This article provides an overview of Indonesia for those keen on exploring the possibility of living and working there. The information presented is gathered from open sources and is not exhaustive or meant to supplement or substitute legal and professional advice.
- Official name: Republic of Indonesia (Republik Indonesia)
- Capital: Jakarta
- Geography: 34 provinces
- Land area: 1,916,906.77 sq km
- Population (2019): 268.1 million
- Head of state: President Joko Widodo (since October 2014)
- National language: Bahasa Indonesia
- Currency: Rupiah (IDR)
- GDP (2019): IDR 15,833.9 trillion
- GDP per capita (2019): IDR 59.1 million
The Republic of Indonesia is located between the continents of Asia and Australia. It comprises 16,056 islands, with 34 provinces spreading over five main islands and four archipelagos. The five main islands include Sumatra, Java, Kalimantan, Sulawesi and Papua. The four archipelagos are Riau, Bangka Belitung, Nusa Tenggara, and Maluku. Papua (319,036.05 sq km) is the largest of the 34 provinces and the smallest is Daerah Khusus Ibukota (DKI) Jakarta (664.01 sq km).
Apart from its vast territory, Indonesia has a dense population and is rich in natural resources. It is also rich in cultural diversity, with each region having its own unique cultural characteristics, local language, dance, custom and costume. On 2 October 2009, UNESCO inscribed Indonesian batik on its Representative List of the Intangible Cultural Heritage of Humanity.
Indonesia’s population reached 268.1 million in 2019, up from 238.5 million in 2010. The population growth rate was 1.31 percent. The most populous province in 2019 was West Java (49.317 million), while the least populous province was West Papua (959,600), which is located in the far eastern region of Indonesia.
Indonesia is ASEAN’s largest economy. Its GDP in 2019 was IDR 15,833.9 trillion, a growth of more than six percent from the IDR 14,838.3 trillion achieved in 2017. Since 2014, the Indonesian government has been pushing ahead with its plans to make Indonesia a manufacturing hub for Southeast Asia. In 2018, it launched the Making Indonesia 4.0 Roadmap, which aims to boost the industry’s competitiveness by incorporating major innovations such as artificial intelligence, robotics and sensor technology. The roadmap focuses on the capability upgrading of five manufacturing sectors, namely F&B, automotive, electronics, chemicals, and textile and garment.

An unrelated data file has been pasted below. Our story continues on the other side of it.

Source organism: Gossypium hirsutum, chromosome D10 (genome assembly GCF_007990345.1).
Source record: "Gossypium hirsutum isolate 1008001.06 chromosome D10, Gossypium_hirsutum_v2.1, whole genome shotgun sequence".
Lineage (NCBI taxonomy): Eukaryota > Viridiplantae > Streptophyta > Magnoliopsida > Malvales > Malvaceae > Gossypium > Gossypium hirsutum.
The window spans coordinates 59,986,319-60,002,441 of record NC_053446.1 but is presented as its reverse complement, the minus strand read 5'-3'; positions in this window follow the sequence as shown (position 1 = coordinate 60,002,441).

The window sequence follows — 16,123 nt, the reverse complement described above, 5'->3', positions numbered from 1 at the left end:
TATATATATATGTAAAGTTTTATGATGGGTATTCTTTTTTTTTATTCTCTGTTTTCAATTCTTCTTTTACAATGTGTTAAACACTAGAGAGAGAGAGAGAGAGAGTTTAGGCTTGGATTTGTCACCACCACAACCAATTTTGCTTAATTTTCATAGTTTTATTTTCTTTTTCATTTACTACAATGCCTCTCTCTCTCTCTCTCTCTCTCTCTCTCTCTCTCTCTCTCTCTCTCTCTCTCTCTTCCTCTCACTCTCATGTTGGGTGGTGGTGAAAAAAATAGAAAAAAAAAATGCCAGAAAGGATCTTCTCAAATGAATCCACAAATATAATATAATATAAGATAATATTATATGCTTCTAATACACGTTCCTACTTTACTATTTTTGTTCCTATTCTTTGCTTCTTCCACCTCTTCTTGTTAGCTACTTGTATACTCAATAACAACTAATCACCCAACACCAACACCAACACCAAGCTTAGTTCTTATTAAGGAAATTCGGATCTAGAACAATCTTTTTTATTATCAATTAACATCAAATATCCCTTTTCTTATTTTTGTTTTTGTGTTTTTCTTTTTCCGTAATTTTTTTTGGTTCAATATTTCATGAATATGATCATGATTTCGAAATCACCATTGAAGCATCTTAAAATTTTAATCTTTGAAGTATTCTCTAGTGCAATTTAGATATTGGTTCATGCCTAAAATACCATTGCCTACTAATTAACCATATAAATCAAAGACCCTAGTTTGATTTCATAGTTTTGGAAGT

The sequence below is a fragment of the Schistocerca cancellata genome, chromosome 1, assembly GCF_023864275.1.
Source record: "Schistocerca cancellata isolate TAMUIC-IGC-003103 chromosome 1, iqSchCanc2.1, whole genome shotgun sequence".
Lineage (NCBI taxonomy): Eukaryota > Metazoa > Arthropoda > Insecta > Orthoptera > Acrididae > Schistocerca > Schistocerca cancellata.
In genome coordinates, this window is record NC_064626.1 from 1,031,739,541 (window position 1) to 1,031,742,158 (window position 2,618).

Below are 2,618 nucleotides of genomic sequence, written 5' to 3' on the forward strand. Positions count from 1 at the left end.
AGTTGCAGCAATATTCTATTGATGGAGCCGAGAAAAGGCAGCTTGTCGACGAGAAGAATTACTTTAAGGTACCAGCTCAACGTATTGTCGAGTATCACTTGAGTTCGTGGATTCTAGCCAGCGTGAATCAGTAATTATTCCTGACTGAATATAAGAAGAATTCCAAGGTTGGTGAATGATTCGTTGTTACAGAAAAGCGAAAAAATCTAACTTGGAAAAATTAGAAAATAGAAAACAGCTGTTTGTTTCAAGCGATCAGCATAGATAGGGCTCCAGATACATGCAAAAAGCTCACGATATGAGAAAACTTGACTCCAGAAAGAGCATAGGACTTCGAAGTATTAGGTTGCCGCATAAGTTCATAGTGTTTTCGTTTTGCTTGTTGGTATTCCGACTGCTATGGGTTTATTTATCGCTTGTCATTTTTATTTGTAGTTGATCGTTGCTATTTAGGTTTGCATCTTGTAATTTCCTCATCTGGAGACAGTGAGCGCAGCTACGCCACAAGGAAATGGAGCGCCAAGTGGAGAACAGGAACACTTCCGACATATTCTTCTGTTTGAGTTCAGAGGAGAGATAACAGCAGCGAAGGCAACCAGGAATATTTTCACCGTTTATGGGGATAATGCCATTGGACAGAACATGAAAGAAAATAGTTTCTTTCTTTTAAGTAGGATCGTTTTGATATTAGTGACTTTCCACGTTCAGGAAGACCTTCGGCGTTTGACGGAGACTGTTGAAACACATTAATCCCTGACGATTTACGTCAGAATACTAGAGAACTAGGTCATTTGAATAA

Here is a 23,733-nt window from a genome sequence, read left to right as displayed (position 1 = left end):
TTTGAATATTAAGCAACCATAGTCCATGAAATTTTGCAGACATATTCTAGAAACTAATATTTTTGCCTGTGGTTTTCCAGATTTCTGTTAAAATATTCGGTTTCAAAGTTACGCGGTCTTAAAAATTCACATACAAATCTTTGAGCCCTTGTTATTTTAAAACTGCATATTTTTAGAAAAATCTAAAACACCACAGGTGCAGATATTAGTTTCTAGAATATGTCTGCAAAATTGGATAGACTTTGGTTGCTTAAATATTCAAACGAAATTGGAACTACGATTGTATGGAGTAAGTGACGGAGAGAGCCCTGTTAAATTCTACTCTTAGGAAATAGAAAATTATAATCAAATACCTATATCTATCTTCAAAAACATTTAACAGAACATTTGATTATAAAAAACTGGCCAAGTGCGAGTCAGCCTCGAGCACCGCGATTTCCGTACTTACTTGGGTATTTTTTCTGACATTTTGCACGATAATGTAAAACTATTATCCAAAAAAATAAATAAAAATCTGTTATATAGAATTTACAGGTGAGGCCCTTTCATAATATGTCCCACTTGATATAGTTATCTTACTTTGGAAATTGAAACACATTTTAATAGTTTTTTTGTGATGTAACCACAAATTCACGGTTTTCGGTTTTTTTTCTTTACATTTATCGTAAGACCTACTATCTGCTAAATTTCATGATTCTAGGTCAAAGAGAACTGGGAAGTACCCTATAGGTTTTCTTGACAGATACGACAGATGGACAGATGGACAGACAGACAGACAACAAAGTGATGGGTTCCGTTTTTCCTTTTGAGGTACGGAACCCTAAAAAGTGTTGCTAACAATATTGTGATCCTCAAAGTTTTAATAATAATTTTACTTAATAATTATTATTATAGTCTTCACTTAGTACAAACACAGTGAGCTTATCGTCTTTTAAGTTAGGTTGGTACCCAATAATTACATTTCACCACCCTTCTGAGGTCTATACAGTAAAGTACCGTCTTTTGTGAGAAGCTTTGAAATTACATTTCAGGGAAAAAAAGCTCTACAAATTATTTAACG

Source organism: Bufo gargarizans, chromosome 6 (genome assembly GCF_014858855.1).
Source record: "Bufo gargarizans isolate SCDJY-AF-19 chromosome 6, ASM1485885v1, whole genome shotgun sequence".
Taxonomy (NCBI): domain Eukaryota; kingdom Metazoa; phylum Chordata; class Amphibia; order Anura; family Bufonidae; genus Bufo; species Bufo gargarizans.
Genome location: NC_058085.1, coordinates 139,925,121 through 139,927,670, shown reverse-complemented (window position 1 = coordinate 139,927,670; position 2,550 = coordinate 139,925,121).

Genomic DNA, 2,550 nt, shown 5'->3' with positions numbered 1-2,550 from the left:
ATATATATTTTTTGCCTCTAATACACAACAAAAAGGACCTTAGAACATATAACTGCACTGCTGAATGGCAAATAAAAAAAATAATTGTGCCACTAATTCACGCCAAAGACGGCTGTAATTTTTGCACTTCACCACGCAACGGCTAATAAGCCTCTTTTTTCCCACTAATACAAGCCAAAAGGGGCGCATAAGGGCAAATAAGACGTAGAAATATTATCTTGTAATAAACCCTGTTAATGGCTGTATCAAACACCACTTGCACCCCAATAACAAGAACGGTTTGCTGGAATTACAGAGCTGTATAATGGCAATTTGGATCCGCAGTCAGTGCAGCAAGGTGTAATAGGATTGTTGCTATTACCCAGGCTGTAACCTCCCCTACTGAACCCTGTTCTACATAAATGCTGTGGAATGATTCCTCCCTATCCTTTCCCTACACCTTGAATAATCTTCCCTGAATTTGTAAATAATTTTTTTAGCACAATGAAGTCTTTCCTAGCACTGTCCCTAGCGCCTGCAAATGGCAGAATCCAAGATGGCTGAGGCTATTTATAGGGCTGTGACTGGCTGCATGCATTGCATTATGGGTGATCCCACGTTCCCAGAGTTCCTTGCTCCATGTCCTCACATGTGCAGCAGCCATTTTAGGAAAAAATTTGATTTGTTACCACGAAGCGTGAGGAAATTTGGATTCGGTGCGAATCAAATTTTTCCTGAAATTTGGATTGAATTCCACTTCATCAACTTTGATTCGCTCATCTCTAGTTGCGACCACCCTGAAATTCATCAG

Indonesia is the fourth-largest consumer market in the world, in terms of population size, behind China, India and the United States. Indonesia’s mushrooming middle class is also becoming a dominant force within its consumer market. By 2020, urban consumers are expected to account for an estimated 57 percent of the country’s total population. These consumers are likely to spend more on necessities as well as discretionary items, such as travel, welfare, and leisure items on a per capita basis, and prioritise convenience, with a greater reliance on modern trade outlets and e-commerce deliveries.
Due to its location, Indonesia has a diverse landscape from “from the vibrant tourists’ paradises of Bali and Lombok to the mysteriously shrouded cultures of the Asmat in Papua and those who dwell the highlands of Toraja in South Sulawesi.” Apart from the natural landscapes, culturally it also offers a rich diversity of ancient temples and historical remnants, such as Borobudur Temple in Magelang, Central Java and the Prambanan Temple Compounds, which is located in Yogyakarta and is one of the biggest in Southeast Asia. The island of Bali is also a popular beach holiday destination among tourists.
International tourist arrivals in Indonesia reached 16.11 million in 2019, up from 15.81 million recorded in 2018. The country is eager to grow its tourism sector to boost revenue and help it diversify its sources of economic growth, which is currently largely dependent on commodities. It has invested in infrastructure development to enhance connectivity, including the development of new airports and harbours and upgrading existing airports and air navigation facilities. Additionally, the government has also allowed visa-free access to 169 countries to attract foreign visitors.
Indonesia also promotes itself as a key halal destination in the region by developing areas such as Banda Aceh, Aceh Besar, Sabang, and Lake Laut Tawar. Apart from luring Muslim tourists, it is also seeking to develop international medical tourism.